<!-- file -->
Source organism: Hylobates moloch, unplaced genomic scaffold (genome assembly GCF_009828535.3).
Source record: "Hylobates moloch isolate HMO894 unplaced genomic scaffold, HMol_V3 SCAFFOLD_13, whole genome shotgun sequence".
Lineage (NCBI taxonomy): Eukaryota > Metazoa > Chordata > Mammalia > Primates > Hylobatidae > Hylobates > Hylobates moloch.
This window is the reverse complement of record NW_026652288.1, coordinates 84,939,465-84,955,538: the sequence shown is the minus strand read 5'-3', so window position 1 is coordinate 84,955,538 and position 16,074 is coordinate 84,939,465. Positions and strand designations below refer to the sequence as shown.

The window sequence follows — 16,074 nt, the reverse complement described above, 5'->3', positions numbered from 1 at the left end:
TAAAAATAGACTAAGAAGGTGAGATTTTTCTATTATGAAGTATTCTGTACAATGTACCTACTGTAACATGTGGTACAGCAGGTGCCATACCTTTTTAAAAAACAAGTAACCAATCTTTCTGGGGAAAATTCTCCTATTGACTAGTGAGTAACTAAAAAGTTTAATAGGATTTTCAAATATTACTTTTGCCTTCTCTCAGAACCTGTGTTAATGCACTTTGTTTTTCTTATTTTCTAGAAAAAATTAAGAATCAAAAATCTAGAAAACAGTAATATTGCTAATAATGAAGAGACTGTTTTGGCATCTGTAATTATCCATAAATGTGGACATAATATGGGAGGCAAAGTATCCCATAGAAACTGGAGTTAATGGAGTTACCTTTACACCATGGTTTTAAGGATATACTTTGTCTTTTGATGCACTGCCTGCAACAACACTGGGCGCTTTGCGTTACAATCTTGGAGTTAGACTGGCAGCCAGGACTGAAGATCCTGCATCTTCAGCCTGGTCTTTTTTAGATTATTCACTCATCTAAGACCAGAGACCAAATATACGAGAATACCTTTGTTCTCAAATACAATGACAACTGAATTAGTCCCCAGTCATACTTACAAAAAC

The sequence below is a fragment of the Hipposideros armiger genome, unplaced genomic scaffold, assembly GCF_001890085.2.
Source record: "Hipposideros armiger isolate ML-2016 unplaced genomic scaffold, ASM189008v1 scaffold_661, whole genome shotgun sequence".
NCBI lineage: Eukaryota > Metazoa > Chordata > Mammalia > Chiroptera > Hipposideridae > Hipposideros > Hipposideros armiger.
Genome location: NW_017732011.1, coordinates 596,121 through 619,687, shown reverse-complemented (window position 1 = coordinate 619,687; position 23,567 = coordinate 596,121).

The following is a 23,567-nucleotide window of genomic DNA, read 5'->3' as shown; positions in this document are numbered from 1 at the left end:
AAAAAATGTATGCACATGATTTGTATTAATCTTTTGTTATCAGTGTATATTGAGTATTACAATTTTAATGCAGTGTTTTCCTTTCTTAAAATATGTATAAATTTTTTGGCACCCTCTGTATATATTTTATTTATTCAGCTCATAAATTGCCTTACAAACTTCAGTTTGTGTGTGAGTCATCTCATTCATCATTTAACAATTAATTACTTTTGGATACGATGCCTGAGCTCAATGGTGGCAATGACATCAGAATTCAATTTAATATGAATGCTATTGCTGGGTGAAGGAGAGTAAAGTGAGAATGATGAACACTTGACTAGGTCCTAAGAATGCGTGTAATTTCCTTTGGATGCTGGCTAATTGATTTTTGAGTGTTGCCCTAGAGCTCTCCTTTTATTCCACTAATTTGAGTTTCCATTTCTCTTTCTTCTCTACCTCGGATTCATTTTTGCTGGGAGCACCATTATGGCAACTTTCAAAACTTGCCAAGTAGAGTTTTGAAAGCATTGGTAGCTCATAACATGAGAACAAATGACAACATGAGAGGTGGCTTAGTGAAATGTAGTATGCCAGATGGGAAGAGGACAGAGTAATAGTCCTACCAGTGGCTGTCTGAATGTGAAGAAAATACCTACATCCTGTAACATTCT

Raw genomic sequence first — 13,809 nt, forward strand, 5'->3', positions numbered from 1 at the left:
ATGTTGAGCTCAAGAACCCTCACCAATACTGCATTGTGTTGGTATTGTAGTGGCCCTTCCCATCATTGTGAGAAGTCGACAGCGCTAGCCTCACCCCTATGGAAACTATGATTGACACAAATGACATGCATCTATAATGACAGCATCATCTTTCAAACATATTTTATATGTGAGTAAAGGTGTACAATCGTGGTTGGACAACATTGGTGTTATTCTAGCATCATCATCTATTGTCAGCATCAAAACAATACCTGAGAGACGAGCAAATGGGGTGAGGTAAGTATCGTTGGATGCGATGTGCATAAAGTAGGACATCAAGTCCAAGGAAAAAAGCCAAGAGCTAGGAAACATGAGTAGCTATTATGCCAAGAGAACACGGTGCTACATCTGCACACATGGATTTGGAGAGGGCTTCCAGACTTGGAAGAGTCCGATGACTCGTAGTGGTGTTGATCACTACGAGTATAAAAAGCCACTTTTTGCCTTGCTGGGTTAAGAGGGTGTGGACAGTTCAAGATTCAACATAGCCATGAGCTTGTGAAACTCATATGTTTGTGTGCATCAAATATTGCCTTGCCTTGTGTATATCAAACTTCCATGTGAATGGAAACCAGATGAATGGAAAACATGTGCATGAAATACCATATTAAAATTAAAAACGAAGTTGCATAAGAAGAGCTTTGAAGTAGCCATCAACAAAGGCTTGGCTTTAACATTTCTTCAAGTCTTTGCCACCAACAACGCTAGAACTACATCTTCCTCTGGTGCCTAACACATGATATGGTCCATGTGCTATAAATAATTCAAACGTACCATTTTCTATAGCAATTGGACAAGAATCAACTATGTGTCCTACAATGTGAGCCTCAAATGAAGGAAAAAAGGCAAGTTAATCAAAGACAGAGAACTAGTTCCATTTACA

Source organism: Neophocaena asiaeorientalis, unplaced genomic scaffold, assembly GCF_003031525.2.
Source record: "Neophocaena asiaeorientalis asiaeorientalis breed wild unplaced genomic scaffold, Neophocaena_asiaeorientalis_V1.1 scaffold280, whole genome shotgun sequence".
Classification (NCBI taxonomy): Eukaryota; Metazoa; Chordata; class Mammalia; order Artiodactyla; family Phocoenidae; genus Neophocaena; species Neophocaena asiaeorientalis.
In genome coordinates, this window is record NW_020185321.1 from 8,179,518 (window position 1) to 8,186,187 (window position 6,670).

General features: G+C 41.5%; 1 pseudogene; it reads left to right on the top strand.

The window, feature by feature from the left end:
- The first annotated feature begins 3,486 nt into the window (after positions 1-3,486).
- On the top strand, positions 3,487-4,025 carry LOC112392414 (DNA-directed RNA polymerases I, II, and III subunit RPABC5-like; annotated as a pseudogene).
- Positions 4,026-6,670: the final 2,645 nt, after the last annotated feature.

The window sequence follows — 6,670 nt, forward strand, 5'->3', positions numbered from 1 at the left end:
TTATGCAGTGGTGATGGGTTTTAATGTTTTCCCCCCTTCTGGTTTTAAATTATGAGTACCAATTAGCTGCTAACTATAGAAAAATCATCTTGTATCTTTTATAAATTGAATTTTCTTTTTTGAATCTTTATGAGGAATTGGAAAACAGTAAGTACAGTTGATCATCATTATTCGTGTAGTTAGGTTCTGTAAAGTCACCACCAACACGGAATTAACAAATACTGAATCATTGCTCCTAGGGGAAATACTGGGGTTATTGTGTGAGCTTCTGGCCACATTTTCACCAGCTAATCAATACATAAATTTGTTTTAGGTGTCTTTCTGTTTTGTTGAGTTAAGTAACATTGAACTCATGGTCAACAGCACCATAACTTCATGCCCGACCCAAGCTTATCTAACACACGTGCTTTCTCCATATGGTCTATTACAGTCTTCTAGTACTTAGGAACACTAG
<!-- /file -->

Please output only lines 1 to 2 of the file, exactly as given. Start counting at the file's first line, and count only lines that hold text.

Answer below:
Source organism: Hylobates moloch, unplaced genomic scaffold (genome assembly GCF_009828535.3).
Source record: "Hylobates moloch isolate HMO894 unplaced genomic scaffold, HMol_V3 SCAFFOLD_13, whole genome shotgun sequence".